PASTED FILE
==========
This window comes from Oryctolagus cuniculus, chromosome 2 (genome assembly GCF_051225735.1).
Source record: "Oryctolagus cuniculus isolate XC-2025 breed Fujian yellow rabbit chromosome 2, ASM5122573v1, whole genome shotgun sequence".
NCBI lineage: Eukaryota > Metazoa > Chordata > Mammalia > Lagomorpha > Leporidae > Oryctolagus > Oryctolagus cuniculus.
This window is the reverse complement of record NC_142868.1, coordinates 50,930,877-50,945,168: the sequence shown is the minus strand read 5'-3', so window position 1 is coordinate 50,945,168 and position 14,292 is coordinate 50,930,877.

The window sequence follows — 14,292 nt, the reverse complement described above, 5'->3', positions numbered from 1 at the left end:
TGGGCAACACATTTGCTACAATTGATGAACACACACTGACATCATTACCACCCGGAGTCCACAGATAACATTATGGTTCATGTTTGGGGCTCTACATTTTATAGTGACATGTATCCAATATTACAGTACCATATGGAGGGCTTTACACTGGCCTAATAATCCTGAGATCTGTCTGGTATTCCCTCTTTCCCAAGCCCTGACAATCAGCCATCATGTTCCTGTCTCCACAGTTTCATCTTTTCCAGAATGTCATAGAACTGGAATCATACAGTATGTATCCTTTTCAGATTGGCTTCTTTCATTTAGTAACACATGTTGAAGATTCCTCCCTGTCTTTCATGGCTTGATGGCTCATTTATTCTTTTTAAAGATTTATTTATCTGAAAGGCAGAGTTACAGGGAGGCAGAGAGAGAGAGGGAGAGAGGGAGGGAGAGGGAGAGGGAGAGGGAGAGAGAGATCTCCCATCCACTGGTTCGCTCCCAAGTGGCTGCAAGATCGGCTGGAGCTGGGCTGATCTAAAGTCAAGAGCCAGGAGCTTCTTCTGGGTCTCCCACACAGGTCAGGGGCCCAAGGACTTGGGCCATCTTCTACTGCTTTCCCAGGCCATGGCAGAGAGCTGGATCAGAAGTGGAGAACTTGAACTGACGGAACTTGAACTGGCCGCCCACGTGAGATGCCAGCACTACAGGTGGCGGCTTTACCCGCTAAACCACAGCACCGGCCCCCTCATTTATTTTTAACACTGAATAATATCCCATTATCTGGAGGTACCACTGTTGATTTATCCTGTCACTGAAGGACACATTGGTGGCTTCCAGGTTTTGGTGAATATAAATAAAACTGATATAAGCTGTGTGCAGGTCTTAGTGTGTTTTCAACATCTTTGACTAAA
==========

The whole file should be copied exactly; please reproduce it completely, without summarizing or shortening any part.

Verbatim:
This window comes from Oryctolagus cuniculus, chromosome 2 (genome assembly GCF_051225735.1).
Source record: "Oryctolagus cuniculus isolate XC-2025 breed Fujian yellow rabbit chromosome 2, ASM5122573v1, whole genome shotgun sequence".
NCBI lineage: Eukaryota > Metazoa > Chordata > Mammalia > Lagomorpha > Leporidae > Oryctolagus > Oryctolagus cuniculus.
This window is the reverse complement of record NC_142868.1, coordinates 50,930,877-50,945,168: the sequence shown is the minus strand read 5'-3', so window position 1 is coordinate 50,945,168 and position 14,292 is coordinate 50,930,877.

The window sequence follows — 14,292 nt, the reverse complement described above, 5'->3', positions numbered from 1 at the left end:
TGGGCAACACATTTGCTACAATTGATGAACACACACTGACATCATTACCACCCGGAGTCCACAGATAACATTATGGTTCATGTTTGGGGCTCTACATTTTATAGTGACATGTATCCAATATTACAGTACCATATGGAGGGCTTTACACTGGCCTAATAATCCTGAGATCTGTCTGGTATTCCCTCTTTCCCAAGCCCTGACAATCAGCCATCATGTTCCTGTCTCCACAGTTTCATCTTTTCCAGAATGTCATAGAACTGGAATCATACAGTATGTATCCTTTTCAGATTGGCTTCTTTCATTTAGTAACACATGTTGAAGATTCCTCCCTGTCTTTCATGGCTTGATGGCTCATTTATTCTTTTTAAAGATTTATTTATCTGAAAGGCAGAGTTACAGGGAGGCAGAGAGAGAGAGGGAGAGAGGGAGGGAGAGGGAGAGGGAGAGGGAGAGAGAGATCTCCCATCCACTGGTTCGCTCCCAAGTGGCTGCAAGATCGGCTGGAGCTGGGCTGATCTAAAGTCAAGAGCCAGGAGCTTCTTCTGGGTCTCCCACACAGGTCAGGGGCCCAAGGACTTGGGCCATCTTCTACTGCTTTCCCAGGCCATGGCAGAGAGCTGGATCAGAAGTGGAGAACTTGAACTGACGGAACTTGAACTGGCCGCCCACGTGAGATGCCAGCACTACAGGTGGCGGCTTTACCCGCTAAACCACAGCACCGGCCCCCTCATTTATTTTTAACACTGAATAATATCCCATTATCTGGAGGTACCACTGTTGATTTATCCTGTCACTGAAGGACACATTGGTGGCTTCCAGGTTTTGGTGAATATAAATAAAACTGATATAAGCTGTGTGCAGGTCTTAGTGTGTTTTCAACATCTTTGACTAAA